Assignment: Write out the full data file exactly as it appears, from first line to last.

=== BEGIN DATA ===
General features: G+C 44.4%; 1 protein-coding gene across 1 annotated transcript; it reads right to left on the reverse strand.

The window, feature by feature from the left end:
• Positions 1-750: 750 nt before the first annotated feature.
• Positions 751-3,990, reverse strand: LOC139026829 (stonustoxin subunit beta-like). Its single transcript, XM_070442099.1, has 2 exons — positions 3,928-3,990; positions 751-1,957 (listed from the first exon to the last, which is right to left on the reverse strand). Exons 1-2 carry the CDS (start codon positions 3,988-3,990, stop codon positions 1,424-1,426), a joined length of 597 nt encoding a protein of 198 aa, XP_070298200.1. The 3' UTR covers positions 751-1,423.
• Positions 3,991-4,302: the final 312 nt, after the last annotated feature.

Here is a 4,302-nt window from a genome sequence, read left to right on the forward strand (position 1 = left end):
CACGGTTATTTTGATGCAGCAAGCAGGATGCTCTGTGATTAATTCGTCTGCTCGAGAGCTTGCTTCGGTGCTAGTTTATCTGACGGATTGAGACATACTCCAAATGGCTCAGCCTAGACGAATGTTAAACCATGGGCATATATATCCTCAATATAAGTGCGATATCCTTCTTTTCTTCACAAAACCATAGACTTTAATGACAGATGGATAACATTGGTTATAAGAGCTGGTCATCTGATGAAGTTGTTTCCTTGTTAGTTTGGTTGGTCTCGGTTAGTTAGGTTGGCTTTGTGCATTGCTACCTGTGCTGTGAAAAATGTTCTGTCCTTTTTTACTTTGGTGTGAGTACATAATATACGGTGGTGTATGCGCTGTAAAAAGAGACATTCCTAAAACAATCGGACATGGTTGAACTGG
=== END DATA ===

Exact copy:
General features: G+C 44.4%; 1 protein-coding gene across 1 annotated transcript; it reads right to left on the reverse strand.

The window, feature by feature from the left end:
• Positions 1-750: 750 nt before the first annotated feature.
• Positions 751-3,990, reverse strand: LOC139026829 (stonustoxin subunit beta-like). Its single transcript, XM_070442099.1, has 2 exons — positions 3,928-3,990; positions 751-1,957 (listed from the first exon to the last, which is right to left on the reverse strand). Exons 1-2 carry the CDS (start codon positions 3,988-3,990, stop codon positions 1,424-1,426), a joined length of 597 nt encoding a protein of 198 aa, XP_070298200.1. The 3' UTR covers positions 751-1,423.
• Positions 3,991-4,302: the final 312 nt, after the last annotated feature.

Here is a 4,302-nt window from a genome sequence, read left to right on the forward strand (position 1 = left end):
CACGGTTATTTTGATGCAGCAAGCAGGATGCTCTGTGATTAATTCGTCTGCTCGAGAGCTTGCTTCGGTGCTAGTTTATCTGACGGATTGAGACATACTCCAAATGGCTCAGCCTAGACGAATGTTAAACCATGGGCATATATATCCTCAATATAAGTGCGATATCCTTCTTTTCTTCACAAAACCATAGACTTTAATGACAGATGGATAACATTGGTTATAAGAGCTGGTCATCTGATGAAGTTGTTTCCTTGTTAGTTTGGTTGGTCTCGGTTAGTTAGGTTGGCTTTGTGCATTGCTACCTGTGCTGTGAAAAATGTTCTGTCCTTTTTTACTTTGGTGTGAGTACATAATATACGGTGGTGTATGCGCTGTAAAAAGAGACATTCCTAAAACAATCGGACATGGTTGAACTGG